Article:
Traditionally, enzyme engineering aims to either make a specific enzyme that does a specific chemical reaction either better at that reaction or more stable under more harsh conditions. An enzyme that doesn’t lose its specific activity at high temperatures could allow for better solubility of substrates and faster reactions and both lend themselves to more efficient production. It’s not just stability either. Sometimes, natural enzymes just don’t work in all the conditions we want and engineering them to do what we want is tricky and can take years. Just because an engineered enzyme is stable doesn’t mean it’s active and vice versa. We need both good activity and stability. Historically, stability has been found in enzyme immobilization.
MetGen has figured out to engineer some enzymes that can do the following:
Depolymerize lignin with minimal energy inputs at pH ~ 11 (this is alkaline)
Selectively change chemical functionalities within lignin fragments
Depolymerization and Refining
You can see some of the lignin depolymerization strategies in Figure 1 below (provided by MetGen). In my prior article about the bioeconomy I highlighted my own struggles as a polymer chemist trying to use lignin. The issue is that lignin’s size and complex structure was prohibitive enough that my team had to try and figure out some ways to depolymerize it by using strong acids/bases at high temperatures (greater than 100 C). This took significant energy and time and made the use of lignin more difficult due for the need for additional pre-treatment that wasn’t exactly free. Any cost savings we might have gained by using lignin would have been even lower. We were somewhere in the chemical oxidation and hydrolysis/solvolysis area in Figure 1.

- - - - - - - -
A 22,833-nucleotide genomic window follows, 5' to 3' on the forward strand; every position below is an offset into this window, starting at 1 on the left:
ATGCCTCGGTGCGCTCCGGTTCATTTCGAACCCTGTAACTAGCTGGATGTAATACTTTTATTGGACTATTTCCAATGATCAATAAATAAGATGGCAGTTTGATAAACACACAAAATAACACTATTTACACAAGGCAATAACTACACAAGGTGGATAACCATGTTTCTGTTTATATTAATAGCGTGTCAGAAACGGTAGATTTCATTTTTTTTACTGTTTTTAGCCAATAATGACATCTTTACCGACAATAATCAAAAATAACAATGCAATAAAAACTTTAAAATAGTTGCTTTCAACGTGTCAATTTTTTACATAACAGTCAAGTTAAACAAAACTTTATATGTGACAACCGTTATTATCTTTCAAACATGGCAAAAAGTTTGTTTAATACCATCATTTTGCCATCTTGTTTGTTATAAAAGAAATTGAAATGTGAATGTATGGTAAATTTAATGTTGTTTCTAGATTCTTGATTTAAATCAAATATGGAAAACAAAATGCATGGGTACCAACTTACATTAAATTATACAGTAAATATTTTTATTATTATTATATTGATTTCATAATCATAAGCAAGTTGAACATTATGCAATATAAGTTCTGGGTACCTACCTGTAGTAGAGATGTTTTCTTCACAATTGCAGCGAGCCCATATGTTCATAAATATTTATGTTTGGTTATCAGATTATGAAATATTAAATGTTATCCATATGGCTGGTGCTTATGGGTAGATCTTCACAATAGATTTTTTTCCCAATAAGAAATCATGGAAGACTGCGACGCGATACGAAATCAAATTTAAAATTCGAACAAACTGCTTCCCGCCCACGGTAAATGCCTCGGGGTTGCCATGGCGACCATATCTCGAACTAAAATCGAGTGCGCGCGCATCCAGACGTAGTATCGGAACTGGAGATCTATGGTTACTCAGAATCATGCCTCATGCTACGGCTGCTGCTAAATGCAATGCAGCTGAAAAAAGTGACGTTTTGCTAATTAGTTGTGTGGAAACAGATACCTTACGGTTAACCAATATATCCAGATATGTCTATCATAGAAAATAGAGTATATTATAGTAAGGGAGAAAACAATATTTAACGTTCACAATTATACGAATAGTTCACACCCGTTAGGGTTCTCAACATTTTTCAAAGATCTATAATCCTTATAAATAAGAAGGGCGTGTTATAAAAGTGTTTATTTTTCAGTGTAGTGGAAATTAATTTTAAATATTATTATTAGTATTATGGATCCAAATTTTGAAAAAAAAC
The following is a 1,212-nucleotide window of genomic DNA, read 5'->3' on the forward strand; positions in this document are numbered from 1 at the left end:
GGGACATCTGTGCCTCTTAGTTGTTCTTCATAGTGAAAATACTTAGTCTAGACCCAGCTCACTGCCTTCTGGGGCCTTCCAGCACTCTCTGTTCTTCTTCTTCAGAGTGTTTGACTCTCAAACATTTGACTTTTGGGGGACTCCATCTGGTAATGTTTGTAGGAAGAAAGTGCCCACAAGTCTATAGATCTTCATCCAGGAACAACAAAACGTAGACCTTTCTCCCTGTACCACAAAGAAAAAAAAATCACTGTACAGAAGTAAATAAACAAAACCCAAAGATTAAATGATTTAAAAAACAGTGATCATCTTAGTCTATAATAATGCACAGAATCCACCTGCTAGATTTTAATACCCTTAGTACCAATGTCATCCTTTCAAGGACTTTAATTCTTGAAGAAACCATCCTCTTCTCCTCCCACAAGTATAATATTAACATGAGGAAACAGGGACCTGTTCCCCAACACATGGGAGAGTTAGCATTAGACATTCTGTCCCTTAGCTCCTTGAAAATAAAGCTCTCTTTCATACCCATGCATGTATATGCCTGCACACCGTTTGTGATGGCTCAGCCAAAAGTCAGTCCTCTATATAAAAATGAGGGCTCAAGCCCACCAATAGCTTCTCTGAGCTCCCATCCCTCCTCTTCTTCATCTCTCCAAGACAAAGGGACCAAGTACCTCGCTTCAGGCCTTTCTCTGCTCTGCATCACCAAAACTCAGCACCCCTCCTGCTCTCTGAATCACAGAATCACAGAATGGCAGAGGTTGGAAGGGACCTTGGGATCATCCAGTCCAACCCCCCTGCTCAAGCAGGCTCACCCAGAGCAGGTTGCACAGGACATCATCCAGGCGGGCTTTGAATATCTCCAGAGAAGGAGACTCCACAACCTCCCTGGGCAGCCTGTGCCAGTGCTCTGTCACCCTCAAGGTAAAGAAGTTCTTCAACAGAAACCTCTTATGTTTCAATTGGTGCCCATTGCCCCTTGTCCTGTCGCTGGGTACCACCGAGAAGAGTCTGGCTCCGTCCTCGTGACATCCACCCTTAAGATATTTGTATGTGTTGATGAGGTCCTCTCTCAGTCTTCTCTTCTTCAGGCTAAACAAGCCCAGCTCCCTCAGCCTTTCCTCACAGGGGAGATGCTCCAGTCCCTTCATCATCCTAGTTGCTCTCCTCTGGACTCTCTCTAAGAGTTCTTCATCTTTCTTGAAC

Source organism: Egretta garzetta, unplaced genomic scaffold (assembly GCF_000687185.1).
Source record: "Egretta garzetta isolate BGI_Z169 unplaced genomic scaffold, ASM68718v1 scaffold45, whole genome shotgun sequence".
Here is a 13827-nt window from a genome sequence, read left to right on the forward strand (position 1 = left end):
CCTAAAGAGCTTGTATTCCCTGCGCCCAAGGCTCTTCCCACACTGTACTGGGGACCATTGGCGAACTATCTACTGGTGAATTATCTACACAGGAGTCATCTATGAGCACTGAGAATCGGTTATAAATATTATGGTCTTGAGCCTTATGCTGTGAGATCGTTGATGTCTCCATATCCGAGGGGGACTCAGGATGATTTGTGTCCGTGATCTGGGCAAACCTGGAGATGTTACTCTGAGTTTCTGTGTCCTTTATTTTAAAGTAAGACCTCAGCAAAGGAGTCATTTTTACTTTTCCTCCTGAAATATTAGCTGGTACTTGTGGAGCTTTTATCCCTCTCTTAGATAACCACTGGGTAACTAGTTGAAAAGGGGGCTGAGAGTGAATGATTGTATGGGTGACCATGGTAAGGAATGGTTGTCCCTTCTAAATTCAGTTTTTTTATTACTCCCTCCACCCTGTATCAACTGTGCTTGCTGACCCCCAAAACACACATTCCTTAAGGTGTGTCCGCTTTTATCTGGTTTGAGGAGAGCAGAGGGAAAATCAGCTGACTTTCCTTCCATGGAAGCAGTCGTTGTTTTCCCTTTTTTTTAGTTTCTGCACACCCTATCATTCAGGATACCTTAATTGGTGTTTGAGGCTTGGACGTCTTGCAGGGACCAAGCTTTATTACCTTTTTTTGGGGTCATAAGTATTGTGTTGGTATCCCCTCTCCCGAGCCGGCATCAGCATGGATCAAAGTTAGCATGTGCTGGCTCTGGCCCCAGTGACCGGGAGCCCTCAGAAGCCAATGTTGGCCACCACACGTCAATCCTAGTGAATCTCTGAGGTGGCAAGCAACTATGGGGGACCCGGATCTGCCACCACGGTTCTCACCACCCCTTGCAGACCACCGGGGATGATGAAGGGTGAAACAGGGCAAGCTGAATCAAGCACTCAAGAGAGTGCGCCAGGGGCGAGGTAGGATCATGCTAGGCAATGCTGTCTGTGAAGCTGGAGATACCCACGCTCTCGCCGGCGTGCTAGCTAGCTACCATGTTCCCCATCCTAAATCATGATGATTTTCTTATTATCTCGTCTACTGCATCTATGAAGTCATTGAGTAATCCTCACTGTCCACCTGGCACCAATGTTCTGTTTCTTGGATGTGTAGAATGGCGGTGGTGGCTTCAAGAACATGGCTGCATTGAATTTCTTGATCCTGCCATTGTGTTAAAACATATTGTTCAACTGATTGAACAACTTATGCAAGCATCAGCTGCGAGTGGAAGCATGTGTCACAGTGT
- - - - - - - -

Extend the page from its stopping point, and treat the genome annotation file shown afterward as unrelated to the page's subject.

MetGen’s depolymerization and refining allows for three sizes of lignin polymers from the initial gigantic type that comes out of a pulp mill:
MetGen can do this depolymerization and refining in alkaline conditions, which is typically not possible for enzymatic treatment of lignin. Laccases are typically only active in acidic conditions such as pH ranges of 3-4, but the way you precipitate lignin from water is to add acid. Lack of lignin solubility under acidic conditions means it’s nearly impossible to get an enzyme that will degrade lignin with any speed because lignin isn’t soluble in an acidic solution. We might as well be stuck in a forest waiting for mushrooms to eat a tree. The hunt for an alkaline stable laccase has been a prize in the enzyme engineering community for decades.
In Figure 2 we can see MetGen’s depolymerization process. They mix their enzyme, with water, sodium hydroxide, air, and lignin together and out of the tank they get depolymerized lignin that can be fractionated into various different grades based on size.yields depolymerized lignin that can be separated via ultra filtration. The smaller the lignin the closer it resembles diphenolic or triphenolic structures and the larger fractions represent analogs that could maybe replace some current specialty polymers like an uncrosslinked phenolic resin or an aromatic polyester.